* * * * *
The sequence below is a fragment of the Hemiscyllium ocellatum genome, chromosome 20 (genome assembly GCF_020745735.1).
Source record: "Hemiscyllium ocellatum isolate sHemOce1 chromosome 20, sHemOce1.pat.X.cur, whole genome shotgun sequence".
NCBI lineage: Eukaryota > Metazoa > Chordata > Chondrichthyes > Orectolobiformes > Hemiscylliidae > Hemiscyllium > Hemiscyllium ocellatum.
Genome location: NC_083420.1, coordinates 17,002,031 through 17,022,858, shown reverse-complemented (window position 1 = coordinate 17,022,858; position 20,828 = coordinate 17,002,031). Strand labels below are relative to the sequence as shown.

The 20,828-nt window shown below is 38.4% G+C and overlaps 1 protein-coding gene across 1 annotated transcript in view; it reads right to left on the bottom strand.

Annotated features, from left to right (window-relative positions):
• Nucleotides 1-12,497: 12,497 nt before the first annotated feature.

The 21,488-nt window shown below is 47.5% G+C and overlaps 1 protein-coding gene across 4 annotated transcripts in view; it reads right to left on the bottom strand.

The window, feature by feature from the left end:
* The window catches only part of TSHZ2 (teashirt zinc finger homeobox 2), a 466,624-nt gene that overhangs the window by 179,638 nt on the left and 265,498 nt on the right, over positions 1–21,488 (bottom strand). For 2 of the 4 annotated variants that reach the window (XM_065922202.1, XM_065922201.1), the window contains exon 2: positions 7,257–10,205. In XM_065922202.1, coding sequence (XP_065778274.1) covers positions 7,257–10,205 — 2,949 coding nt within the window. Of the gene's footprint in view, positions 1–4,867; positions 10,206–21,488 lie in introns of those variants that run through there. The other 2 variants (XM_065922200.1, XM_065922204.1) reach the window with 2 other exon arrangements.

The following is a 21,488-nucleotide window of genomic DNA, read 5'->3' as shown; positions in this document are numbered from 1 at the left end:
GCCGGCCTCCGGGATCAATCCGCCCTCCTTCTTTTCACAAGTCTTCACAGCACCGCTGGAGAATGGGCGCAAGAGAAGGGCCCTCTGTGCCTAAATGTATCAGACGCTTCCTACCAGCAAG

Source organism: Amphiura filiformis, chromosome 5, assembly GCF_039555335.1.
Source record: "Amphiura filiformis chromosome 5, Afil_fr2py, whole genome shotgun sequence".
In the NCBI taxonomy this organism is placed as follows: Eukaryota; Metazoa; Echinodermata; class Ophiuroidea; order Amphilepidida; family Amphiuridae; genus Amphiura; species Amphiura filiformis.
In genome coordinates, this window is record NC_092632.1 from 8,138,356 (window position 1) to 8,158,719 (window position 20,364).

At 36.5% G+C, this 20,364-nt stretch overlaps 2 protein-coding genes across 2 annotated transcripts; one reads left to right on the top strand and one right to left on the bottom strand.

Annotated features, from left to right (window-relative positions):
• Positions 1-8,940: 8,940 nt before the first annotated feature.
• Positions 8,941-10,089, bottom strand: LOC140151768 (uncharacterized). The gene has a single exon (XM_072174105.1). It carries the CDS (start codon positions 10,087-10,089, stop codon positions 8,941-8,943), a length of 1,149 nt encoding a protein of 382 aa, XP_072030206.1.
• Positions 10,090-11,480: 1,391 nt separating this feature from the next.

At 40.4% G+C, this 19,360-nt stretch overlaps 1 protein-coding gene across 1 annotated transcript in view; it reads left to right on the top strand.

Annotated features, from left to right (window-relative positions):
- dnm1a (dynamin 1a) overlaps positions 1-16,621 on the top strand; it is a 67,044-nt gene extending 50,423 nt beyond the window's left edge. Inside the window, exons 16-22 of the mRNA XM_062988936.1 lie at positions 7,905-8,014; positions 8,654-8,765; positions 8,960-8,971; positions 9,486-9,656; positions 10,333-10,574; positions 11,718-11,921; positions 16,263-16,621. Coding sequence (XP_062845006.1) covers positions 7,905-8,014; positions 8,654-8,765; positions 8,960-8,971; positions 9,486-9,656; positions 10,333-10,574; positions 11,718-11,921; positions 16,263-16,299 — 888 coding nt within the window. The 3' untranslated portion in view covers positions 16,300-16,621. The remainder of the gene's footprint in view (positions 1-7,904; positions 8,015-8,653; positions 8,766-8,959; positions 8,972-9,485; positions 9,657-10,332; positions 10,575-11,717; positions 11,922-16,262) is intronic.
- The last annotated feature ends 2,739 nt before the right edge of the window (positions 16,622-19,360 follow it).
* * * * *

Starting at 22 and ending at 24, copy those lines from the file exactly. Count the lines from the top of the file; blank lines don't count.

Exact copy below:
At 40.4% G+C, this 19,360-nt stretch overlaps 1 protein-coding gene across 1 annotated transcript in view; it reads left to right on the top strand.

Annotated features, from left to right (window-relative positions):
- dnm1a (dynamin 1a) overlaps positions 1-16,621 on the top strand; it is a 67,044-nt gene extending 50,423 nt beyond the window's left edge. Inside the window, exons 16-22 of the mRNA XM_062988936.1 lie at positions 7,905-8,014; positions 8,654-8,765; positions 8,960-8,971; positions 9,486-9,656; positions 10,333-10,574; positions 11,718-11,921; positions 16,263-16,621. Coding sequence (XP_062845006.1) covers positions 7,905-8,014; positions 8,654-8,765; positions 8,960-8,971; positions 9,486-9,656; positions 10,333-10,574; positions 11,718-11,921; positions 16,263-16,299 — 888 coding nt within the window. The 3' untranslated portion in view covers positions 16,300-16,621. The remainder of the gene's footprint in view (positions 1-7,904; positions 8,015-8,653; positions 8,766-8,959; positions 8,972-9,485; positions 9,657-10,332; positions 10,575-11,717; positions 11,922-16,262) is intronic.